Creation is God’s gift for humanity to steward, not prey upon, pope says

Franciscan Father Daniel Rodríguez, director of the justice, peace and integrity of creation office at the general curia of the Order of Friars Minor, speaks during a news conference presenting Pope Francis’ message for the World Day of Prayer for the Care of Creation at the Vatican June 27, 2024. (CNS photo/Lola Gomez)

by Carol Glatz, Catholic News Service

VATICAN CITY (CNS) — Being obedient to God’s commandment and spirit of love can radically change attitudes and actions to convert people from “predators” of natural resources to “tillers” of God’s great garden of planet Earth, Pope Francis said.

“The earth is entrusted to our care, yet continues to belong to God,” according to Judeo-Christian tradition, the pope said in his message for the 2024 the World Day of Prayer for the Care of Creation.

“To claim the right to possess and dominate nature, manipulating it at will, thus represents a form of idolatry, a Promethean version of humanity who, intoxicated by its technocratic power, arrogantly places the earth in a ‘dis-graced’ condition, deprived of God’s grace,” he wrote in his message, which was released by the Vatican June 27.

The World Day of Prayer for the Care of Creation, which will be celebrated Sept. 1, marks the start of the ecumenical Season of Creation. The season concludes Oct. 4, the feast day of St. Francis of Assisi, patron saint of ecology.

The theme for 2024 is “Hope and Act with Creation,” based on St. Paul’s Letter to the Romans (8:19-25), in which the apostle considers the destiny of the created world as it shares in the penalty of corruption brought about by sin, concluding that creation will share in the benefits of redemption and future glory that comprise the ultimate liberation of God’s people.

“Why is there so much evil in the world? Why so much injustice, so many fratricidal wars that kill children, destroy cities, pollute the environment and leave mother earth violated and devastated?” the pope said in his message.

“Creation itself, like humanity, was enslaved, albeit through no fault of its own, and finds itself unable to fulfill the lasting meaning and purpose for which it was designed,” he wrote, reflecting on St. Paul’s letter. “It is subject to dissolution and death, aggravated by the human abuse of nature.”

At the same time, St. Paul saw that “the salvation of humanity in Christ is a sure hope also for creation,” which will be “set free from its bondage to decay and obtain the glorious liberty of the children of God,” he wrote.

“This conversion entails leaving behind the arrogance of those who want to exercise dominion over others and nature itself, reducing the latter to an object to be manipulated, and instead embracing the humility of those who care for others and for all of creation,” he added.

“To hope and act with creation, then, means above all to join forces and to walk together with all men and women of goodwill,” he said in his message.

It also means rethinking the meaning and limitations of human power, which has “made impressive and awesome technological advances,” he wrote. However, “unchecked power creates monsters and then turns against us” and there is “an urgent need to set ethical limits on the development of artificial intelligence.”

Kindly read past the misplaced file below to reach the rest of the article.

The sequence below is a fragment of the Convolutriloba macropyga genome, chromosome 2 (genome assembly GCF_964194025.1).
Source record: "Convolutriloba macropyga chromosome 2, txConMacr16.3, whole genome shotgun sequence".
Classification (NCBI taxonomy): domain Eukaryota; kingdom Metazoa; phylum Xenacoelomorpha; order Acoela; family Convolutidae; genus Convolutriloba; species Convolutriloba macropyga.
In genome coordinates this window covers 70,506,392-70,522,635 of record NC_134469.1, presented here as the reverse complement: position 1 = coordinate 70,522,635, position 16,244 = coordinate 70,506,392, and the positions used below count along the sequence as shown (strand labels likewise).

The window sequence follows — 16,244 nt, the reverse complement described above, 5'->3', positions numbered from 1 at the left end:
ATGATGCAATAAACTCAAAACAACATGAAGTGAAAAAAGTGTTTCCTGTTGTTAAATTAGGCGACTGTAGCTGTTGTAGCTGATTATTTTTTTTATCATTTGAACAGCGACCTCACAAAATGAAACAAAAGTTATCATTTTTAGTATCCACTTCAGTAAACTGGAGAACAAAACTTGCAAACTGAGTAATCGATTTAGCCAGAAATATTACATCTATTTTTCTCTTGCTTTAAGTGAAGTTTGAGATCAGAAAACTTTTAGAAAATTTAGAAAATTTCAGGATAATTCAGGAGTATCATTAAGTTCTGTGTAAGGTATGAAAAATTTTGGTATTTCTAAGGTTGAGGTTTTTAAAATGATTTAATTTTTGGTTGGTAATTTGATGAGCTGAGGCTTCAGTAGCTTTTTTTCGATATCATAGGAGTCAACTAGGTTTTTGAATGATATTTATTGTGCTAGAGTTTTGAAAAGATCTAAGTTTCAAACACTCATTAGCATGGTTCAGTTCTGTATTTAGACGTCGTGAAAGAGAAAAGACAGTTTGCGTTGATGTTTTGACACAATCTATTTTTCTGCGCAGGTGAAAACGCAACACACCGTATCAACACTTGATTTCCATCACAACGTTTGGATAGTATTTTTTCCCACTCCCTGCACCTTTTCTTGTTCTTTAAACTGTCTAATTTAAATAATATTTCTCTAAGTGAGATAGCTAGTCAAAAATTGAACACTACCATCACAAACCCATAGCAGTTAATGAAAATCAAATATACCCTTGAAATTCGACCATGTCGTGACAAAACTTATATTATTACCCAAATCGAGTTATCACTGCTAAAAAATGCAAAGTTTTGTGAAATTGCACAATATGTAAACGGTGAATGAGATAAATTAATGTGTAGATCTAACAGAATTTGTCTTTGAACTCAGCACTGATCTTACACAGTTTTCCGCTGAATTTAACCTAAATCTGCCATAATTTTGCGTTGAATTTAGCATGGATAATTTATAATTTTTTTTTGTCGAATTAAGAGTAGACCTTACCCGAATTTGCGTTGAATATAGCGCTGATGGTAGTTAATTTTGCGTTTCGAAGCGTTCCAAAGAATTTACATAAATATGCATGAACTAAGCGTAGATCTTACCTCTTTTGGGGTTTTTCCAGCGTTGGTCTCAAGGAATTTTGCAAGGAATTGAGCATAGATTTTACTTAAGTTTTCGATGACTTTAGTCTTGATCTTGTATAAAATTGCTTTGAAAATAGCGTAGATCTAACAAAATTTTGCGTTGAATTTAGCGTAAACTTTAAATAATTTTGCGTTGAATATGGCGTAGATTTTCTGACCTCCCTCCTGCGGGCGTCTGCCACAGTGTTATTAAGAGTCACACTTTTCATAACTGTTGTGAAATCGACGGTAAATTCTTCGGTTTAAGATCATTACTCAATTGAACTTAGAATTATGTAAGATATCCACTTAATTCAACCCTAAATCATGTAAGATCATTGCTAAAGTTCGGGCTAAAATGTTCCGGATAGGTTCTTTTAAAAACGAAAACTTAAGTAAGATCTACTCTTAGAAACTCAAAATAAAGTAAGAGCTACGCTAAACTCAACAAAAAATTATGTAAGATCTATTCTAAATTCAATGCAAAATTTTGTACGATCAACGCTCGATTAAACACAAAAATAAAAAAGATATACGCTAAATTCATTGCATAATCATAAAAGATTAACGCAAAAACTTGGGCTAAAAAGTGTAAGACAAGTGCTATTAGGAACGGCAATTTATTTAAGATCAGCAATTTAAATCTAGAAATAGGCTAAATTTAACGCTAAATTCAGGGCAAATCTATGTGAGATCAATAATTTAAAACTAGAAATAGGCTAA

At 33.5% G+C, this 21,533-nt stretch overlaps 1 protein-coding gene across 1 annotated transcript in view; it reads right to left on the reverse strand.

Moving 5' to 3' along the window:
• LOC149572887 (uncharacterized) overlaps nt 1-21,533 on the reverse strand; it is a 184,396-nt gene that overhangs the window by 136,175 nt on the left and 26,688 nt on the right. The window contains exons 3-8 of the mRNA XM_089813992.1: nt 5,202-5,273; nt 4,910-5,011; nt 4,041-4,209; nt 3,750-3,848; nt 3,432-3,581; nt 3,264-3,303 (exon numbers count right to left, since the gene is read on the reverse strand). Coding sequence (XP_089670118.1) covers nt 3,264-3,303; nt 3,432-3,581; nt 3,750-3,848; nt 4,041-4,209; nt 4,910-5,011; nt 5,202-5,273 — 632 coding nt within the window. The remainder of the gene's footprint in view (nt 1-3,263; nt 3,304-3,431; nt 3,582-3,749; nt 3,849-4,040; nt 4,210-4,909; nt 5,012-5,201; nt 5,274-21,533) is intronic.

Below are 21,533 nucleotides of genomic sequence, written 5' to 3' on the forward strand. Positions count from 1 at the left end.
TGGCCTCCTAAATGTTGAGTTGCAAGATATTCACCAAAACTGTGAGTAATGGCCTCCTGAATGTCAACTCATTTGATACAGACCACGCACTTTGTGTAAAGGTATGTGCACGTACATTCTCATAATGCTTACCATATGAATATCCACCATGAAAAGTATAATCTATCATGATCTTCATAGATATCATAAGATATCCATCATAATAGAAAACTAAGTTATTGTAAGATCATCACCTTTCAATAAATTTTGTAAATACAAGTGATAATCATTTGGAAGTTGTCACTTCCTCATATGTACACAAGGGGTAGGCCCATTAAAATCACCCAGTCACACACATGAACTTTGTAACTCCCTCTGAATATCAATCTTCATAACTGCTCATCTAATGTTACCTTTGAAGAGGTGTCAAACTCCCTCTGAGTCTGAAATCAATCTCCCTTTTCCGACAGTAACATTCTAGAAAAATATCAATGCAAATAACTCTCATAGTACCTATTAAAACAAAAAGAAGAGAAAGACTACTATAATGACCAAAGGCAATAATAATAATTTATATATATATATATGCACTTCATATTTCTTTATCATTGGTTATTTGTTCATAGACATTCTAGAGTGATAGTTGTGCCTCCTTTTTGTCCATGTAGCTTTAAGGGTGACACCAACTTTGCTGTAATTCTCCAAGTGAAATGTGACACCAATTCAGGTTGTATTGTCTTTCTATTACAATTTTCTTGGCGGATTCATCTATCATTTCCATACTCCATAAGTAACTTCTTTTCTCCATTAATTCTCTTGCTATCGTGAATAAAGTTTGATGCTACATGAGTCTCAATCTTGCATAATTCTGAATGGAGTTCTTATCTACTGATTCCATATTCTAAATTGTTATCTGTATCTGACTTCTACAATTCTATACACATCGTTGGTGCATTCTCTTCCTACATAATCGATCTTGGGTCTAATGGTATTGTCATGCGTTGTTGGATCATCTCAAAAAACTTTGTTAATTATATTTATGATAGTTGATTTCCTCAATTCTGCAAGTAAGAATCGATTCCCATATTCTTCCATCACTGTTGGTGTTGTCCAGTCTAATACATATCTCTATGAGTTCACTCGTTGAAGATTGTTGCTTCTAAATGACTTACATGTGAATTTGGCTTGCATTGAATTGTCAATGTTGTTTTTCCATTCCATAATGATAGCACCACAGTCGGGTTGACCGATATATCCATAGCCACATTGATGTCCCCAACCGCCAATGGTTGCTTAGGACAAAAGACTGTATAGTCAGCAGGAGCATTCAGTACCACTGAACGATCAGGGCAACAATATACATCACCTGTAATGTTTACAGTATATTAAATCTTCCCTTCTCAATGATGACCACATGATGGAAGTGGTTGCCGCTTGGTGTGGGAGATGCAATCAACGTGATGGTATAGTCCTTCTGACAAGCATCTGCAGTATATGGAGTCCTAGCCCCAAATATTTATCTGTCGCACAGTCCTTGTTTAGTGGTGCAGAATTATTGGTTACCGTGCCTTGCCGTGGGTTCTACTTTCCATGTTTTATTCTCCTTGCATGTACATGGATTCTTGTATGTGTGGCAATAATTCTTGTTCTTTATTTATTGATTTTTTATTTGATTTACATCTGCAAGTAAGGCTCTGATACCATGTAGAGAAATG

Rather than being used for domination over humanity and nature, technology must be “harnessed for the service of peace and integral development,” he wrote.

The pope’s message said Christian theology and its understanding of hope play an important role in helping people of faith make the needed “ecological conversion.”

With God as the loving Father, his Son as the “friend and redeemer of every person, and the Holy Spirit who guides our steps on the path of charity,” he wrote, “obedience to the Spirit of love radically changes the way we think: from ‘predators,’ we become ’tillers’ of the garden.”

Presenting the pope’s message at a news conference at the Vatican June 27, Salesian Sister Alessandra Smerilli, secretary of the Dicastery for Promoting Integral Human Development, said “ecological conversion, like any conversion experience, is a spiritual event with visible, concrete repercussions.”

That is why this year’s message is “markedly theological,” she said, so that it can “support this awareness that makes hope almost a miracle of God in us, but also around us” and help the faithful respond concretely to what is happening in the world.

Father Alberto Ravagnani, who works in youth ministry for the Archdiocese of Milan, said it is important to help young Catholics be able to approach ecological crises and caring for creation from a place of faith and hope, rather than fear.

“The topic of caring for creation is not always adequately brought to the attention of children and young people as a topic of faith,” that is, linking the environment with “our identity as creatures, as children, as brothers and sisters.”

Responding to a question about activists who turn to violent or harmful methods to raise awareness about climate change and related issues, he said, the majority of young people are looking for positive ways to be engaged and help change things, “not by destroying. . . , but by shaping something new.”

That is why it is important to create real possibilities for young people to take the lead in constructive projects and even help with funding, the priest said.

Most young people are under the impression that the church is trying to hinder technological progress or that “God is insignificant” or “unreliable,” he said.

Young people need to see that the church questions development that threatens human dignity and creation, and promotes progress that is “for the true good of humanity.”

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